Executing local NPM packages

Jair Reina
4 min readDec 5, 2018
NPM (Source: npmjs.com)

There’s a recurring question I get asked about how to run NPM modules that are installed locally in your project without the need to install them globally.

This happens a lot with tools like gulp, webpack, create-react-app, etc. that usually in their docs suggest you install them globally so you can easily use them, but you don’t need to do this if you don’t want/can’t.

In this article, I am going to list the options we have for achieving this (from what I know, of course). I’ll be using the webpack package for the examples, so each option assumes that the package was already installed in the project, with a command like this: npm install webpack webpack-cli

If you had the packaged installed globally, you should be able to run the commandwebpack directly from the console and that would execute the webpack packaged installed globally. Here are the options you have if you want to execute the package installed in your project rather than the global one (if you have it installed)

Option 1: Finding the script in the installed package

Every package that you install is added to the node_modules folder, and after installing webpack, you should see a webpack folder inside of the node_modules. See the image below:

The first option consists in finding the javascript file that contains the logic of the package so you can execute it using node.

For some packages it can be fairly simple to find the main script, but for others it could be a nightmare. Usually, you can inspect the contents of the folder, for simple ones you will find an index.js file, for others you will find a bin folder with the executables, or you could find the info you’re looking for by inspecting the package.json file and looking at the bin or main keys.

In the case of the webpack module, we see that there’s a bin folder. So we can use the webpack.js file listed in there like this:

node ./node_modules/webpack/bin/webpack.js

This is my least favorite option since we have to do some extra work to find the script and then typing that long command gets annoying very quick. Let’s see other options.

Option 2: Executing the local binaries

You may have noticed that after you install certain modules with NPM, the node_modules folder is created and that it contains a .bin folder. This is what the NPM official docs say about that folder:

When in global mode, executables are linked into {prefix}/bin on Unix, or directly into {prefix} on Windows.

When in local mode, executables are linked into ./node_modules/.bin so that they can be made available to scripts run through npm. (For example, so that a test runner will be in the path when you run npm test.)

So basically, all the executables of the packages you install in your project will already be there, and the nice thing is that you can use them. To do it, you can call it like this:


This is easier and more straightforward than option 1, but still don’t like all that typing and we can do better. As there’s a shortcut to reach the bin folder; in that case the previous command would turn into this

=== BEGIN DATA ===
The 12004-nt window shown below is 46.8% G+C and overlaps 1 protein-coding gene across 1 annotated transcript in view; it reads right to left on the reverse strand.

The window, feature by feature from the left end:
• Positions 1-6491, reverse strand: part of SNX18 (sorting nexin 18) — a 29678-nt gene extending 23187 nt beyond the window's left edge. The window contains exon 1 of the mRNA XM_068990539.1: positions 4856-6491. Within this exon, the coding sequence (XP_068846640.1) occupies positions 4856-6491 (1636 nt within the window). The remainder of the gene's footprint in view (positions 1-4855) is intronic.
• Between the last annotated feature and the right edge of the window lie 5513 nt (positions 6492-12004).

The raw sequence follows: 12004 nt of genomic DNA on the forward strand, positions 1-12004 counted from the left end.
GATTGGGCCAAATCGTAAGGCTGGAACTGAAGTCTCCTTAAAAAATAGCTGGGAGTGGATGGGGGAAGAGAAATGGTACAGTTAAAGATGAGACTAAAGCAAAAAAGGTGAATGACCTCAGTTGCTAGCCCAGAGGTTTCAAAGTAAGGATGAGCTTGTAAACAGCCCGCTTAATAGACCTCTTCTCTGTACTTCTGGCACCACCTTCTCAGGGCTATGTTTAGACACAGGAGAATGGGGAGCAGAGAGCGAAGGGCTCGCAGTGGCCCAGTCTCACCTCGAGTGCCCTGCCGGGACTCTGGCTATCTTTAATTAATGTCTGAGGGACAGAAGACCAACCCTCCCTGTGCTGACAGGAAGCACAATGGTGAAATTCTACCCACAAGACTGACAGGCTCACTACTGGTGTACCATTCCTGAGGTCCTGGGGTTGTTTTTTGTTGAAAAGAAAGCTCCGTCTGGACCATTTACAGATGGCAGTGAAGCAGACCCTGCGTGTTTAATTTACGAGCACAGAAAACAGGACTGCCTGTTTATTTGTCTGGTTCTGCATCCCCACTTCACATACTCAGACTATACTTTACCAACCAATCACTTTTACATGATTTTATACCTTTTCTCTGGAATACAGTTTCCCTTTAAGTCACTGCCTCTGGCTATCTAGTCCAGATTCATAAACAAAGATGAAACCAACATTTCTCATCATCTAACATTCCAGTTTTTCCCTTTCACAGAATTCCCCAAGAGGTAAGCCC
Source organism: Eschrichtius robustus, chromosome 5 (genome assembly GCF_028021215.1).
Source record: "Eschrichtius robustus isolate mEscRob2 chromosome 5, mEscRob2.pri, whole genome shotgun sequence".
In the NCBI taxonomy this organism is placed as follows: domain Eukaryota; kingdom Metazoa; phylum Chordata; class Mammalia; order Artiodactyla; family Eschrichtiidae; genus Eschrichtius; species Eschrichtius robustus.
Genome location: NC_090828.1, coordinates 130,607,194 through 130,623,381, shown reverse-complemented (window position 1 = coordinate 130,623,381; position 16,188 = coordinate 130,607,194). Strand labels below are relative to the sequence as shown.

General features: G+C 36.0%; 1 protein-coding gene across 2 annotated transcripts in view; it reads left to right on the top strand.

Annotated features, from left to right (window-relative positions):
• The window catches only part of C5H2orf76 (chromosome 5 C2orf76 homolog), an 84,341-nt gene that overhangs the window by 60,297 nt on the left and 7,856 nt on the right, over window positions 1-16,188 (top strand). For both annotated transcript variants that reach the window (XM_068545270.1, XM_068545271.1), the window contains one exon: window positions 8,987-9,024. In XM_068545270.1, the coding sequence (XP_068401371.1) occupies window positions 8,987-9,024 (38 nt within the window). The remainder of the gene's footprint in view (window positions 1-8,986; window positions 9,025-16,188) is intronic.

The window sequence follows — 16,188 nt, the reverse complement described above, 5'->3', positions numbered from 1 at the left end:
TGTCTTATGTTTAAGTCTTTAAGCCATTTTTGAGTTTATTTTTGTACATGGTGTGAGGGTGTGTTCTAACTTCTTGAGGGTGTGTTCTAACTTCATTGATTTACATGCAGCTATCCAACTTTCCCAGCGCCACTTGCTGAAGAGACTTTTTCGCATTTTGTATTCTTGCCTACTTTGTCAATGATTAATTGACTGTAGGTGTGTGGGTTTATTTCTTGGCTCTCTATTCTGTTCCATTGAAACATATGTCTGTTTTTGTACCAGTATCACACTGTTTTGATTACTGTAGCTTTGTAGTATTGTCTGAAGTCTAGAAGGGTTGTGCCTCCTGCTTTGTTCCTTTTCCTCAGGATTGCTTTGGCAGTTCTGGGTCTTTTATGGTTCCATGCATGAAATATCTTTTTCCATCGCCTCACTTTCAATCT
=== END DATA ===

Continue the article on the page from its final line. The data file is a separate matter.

$(npm bin)/webpack

The $(npm bin) part looks for the .bin directory automatically for you. This option is way better, but it feels a bit weird yet, so let’s see a nicer option.

Option 3: NPM Scripts

In your package.json file you can add custom scripts and execute them. Some times I’ve used them to execute the scripts of those packages that are installed in my project but I don’t have globally. Just look for the scripts key and in its value, you can add a key-value pair of your script name and the command you want it to execute:

For example, I’m going to define a wp command (you can name it whatever you want) which is going to execute the webpack command:

"scripts": {  "wp": "webpack"}

And in order to run it, you execute

npm run wp

In this case, as per the documentation referenced in option 2, npm is going to look for a binary named webpack in the .bin folder and execute it, so you don’t need to type the full path to the webpack binary as in option 2.

This option is way better, it only requires a little bit of configuration, but yes, we can do better than this.

Option 4: My new best friend NPX

As of NPM version 5.2, you will notice that when you install or update NPM, there’s something else included and it’s called NPX. This package is just a lovely utility that is now shipped with NPM (yes you must have it installed already if you are on npm >= 5.2) and helps you executing your local npm package binaries if they exist, and if it can’t find them in the local project it will look in the folder of those packages installed globally.

So in our case, we can simply run

npx webpack

I’ve been using this npx command for a while now and works like a charm in all the OS I’ve tested it.

NPX can do a lot more than this, you can read more in the official documentation or in my next article.

In conclusion, the most straightforward way is NPX, but if for some reason you can’t use it, you’ll always have the NPM scripts.